“As a mother I am hopeful that this gift can translate to breakthroughs in research, better clinical trials and even to a cure,” Forrester adds. “When I think that my four young children might live in a world where cancer isn’t such a pervasive fear, I’m filled with optimism about the future.”

Forrester says in preparation for announcing the gift, she and her husband, Tate, explained the family’s proposal to the two oldest of their children.

“My 9-year-old asked if we were going to cure cancer,” Forrester says. “We told her that we didn’t know what would happen in the future, but that the doctors and scientists at UAB were certainly going to try.”

Members of the O’Neal family toured the Cyclotron Facility, run by Suzanne Lapi, Ph.D. (pictured left).

Finding New Treatments

The O’Neal family’s fight against cancer is a personal one.

Kirkman’s son and successor, Emmet O’Neal, died from emergency surgery associated with colon cancer, and his daughter Libby O’Neal White was a breast cancer survivor. Her husband, David White, succumbed to cancer, as did Craft O’Neal’s mother Mary Anne and his brother Kirk. Additional members of both the O’Neal and White families have both survived and lost their lives to cancer.

And they certainly aren’t alone.

According to the National Cancer Institute, an estimated 1.73 million people in the United States were diagnosed with cancer in 2018, and more than 600,000 people died from the disease. More than 28,000 of those people diagnosed with cancer are in Alabama, and more than 10,000 Alabamians died from cancer in 2018.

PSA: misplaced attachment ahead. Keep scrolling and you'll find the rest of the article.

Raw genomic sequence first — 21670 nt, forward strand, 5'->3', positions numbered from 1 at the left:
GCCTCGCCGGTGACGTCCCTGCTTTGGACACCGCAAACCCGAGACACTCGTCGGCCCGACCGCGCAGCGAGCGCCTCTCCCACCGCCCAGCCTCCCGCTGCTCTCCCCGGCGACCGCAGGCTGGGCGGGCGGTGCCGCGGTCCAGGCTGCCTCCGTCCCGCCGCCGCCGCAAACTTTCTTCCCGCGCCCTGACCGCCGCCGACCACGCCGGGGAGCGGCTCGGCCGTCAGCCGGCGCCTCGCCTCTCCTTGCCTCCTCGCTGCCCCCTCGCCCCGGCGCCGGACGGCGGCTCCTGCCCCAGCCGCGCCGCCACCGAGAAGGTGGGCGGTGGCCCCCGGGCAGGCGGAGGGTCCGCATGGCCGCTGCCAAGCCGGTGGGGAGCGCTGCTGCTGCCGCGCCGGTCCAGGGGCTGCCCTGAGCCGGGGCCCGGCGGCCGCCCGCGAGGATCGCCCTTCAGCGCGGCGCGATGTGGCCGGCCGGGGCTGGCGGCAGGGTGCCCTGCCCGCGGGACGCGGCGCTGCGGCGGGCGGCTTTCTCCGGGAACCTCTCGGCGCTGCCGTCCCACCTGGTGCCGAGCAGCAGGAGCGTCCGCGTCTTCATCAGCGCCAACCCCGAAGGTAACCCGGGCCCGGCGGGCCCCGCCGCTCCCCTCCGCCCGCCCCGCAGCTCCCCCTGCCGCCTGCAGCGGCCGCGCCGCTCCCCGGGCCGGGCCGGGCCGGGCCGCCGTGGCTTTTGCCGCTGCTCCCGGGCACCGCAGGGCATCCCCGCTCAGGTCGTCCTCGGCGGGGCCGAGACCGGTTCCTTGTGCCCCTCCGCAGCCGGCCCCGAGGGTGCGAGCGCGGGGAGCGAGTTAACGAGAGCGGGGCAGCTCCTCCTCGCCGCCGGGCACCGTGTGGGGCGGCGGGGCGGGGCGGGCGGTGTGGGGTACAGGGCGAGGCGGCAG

“One out of every 4 deaths will be caused by cancer. Clearly, this is a problem that must be address ed and there is a tremendous amount of effort and resources toward accomplishing this, but until it is no longer a public health problem, it’s never enough,” Craft O’Neal says.

The gift endowment will create an annual flexible fund that leaders will lever age to bolster strategic initiatives, advance discovery and, ultimately, save more lives through expanded cancer care access.

“This gift will enhance the profile and impact of the cancer center as a premier national destination for those working to end cancer, and those fighting a personal battle with the disease,” says Selwyn Vickers, M.D., senior vice president and dean of the UAB School of Medicine. “It will have lifesaving results that can serve as a catalyst for further philanthropic investment, and we are grateful to the O’Neal family and O’Neal Industries for their leadership in the fight to end cancer.”

The Cancer Center is more committed than ever to outreach efforts with its education and awareness programs. “Unlike many other institutions, we h ave already made great strides in addressing cancer health disparities, but now we have an opportunity to go deeper and help Alabamians who are most at risk and carry the greatest burden,” Birrer says.

Craft O’Neal talks with research team members from the lab of Lalita Shevde-Samant, Ph.D. Left to right: Tesh Lama-Sherpa, Victor Lin , M.D., Ph.D., and Mateus Mota.

“Clinical trials provide the optimal mechanism to pr ovide the most innovative therapies to our patients,” says Birrer. “We want to expand the number of clinical trials available but also increase participation from diverse populations throughout the state and region.”

Birrer aims to steadily increase the annual accrual of patients from 500 new patients a year to about 1,500 patients. “This is an ambitious goal but one that I know we can achieve with proper education about the far – reaching benefits.”

Therapies which are the result of successful clinical trials often become standard – of – care treatments for people with cancer.

The Cancer Center currently offers a mix of what Birrer calls “different flavors” of trials — including national multi – center trials and pharmaceutical company – sponsored trials. But Birrer thinks an approach called early drug development trials may prove to have the most benefit for patients in Birmingham and the state.